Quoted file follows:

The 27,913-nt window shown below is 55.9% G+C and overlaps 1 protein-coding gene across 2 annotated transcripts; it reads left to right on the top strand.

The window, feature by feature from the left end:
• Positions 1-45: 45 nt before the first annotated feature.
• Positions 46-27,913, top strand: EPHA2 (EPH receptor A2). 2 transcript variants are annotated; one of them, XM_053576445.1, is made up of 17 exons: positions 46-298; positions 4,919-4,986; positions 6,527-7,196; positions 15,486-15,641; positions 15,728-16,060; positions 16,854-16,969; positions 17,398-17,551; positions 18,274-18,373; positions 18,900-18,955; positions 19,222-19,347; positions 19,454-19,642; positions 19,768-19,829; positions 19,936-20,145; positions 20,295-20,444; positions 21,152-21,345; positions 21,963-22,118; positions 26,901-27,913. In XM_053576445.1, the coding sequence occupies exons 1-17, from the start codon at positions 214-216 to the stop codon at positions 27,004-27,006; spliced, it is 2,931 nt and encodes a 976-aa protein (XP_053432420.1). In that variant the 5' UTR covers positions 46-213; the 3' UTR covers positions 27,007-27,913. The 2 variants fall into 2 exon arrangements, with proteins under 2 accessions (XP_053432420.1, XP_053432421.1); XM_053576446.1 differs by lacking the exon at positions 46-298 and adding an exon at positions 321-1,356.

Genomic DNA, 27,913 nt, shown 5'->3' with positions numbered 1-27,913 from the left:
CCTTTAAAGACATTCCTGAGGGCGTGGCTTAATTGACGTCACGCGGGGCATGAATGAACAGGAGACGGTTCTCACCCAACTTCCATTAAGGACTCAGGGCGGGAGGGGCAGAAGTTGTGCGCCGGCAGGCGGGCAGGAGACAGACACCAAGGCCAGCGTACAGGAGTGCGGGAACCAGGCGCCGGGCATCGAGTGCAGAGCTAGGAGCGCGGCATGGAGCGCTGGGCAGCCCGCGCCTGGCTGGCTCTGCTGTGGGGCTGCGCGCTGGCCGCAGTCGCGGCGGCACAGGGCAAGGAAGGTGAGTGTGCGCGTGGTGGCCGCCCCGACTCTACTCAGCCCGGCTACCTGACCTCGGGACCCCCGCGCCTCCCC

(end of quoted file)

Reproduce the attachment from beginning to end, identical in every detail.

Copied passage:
The 27,913-nt window shown below is 55.9% G+C and overlaps 1 protein-coding gene across 2 annotated transcripts; it reads left to right on the top strand.

The window, feature by feature from the left end:
• Positions 1-45: 45 nt before the first annotated feature.
• Positions 46-27,913, top strand: EPHA2 (EPH receptor A2). 2 transcript variants are annotated; one of them, XM_053576445.1, is made up of 17 exons: positions 46-298; positions 4,919-4,986; positions 6,527-7,196; positions 15,486-15,641; positions 15,728-16,060; positions 16,854-16,969; positions 17,398-17,551; positions 18,274-18,373; positions 18,900-18,955; positions 19,222-19,347; positions 19,454-19,642; positions 19,768-19,829; positions 19,936-20,145; positions 20,295-20,444; positions 21,152-21,345; positions 21,963-22,118; positions 26,901-27,913. In XM_053576445.1, the coding sequence occupies exons 1-17, from the start codon at positions 214-216 to the stop codon at positions 27,004-27,006; spliced, it is 2,931 nt and encodes a 976-aa protein (XP_053432420.1). In that variant the 5' UTR covers positions 46-213; the 3' UTR covers positions 27,007-27,913. The 2 variants fall into 2 exon arrangements, with proteins under 2 accessions (XP_053432420.1, XP_053432421.1); XM_053576446.1 differs by lacking the exon at positions 46-298 and adding an exon at positions 321-1,356.

Genomic DNA, 27,913 nt, shown 5'->3' with positions numbered 1-27,913 from the left:
CCTTTAAAGACATTCCTGAGGGCGTGGCTTAATTGACGTCACGCGGGGCATGAATGAACAGGAGACGGTTCTCACCCAACTTCCATTAAGGACTCAGGGCGGGAGGGGCAGAAGTTGTGCGCCGGCAGGCGGGCAGGAGACAGACACCAAGGCCAGCGTACAGGAGTGCGGGAACCAGGCGCCGGGCATCGAGTGCAGAGCTAGGAGCGCGGCATGGAGCGCTGGGCAGCCCGCGCCTGGCTGGCTCTGCTGTGGGGCTGCGCGCTGGCCGCAGTCGCGGCGGCACAGGGCAAGGAAGGTGAGTGTGCGCGTGGTGGCCGCCCCGACTCTACTCAGCCCGGCTACCTGACCTCGGGACCCCCGCGCCTCCCC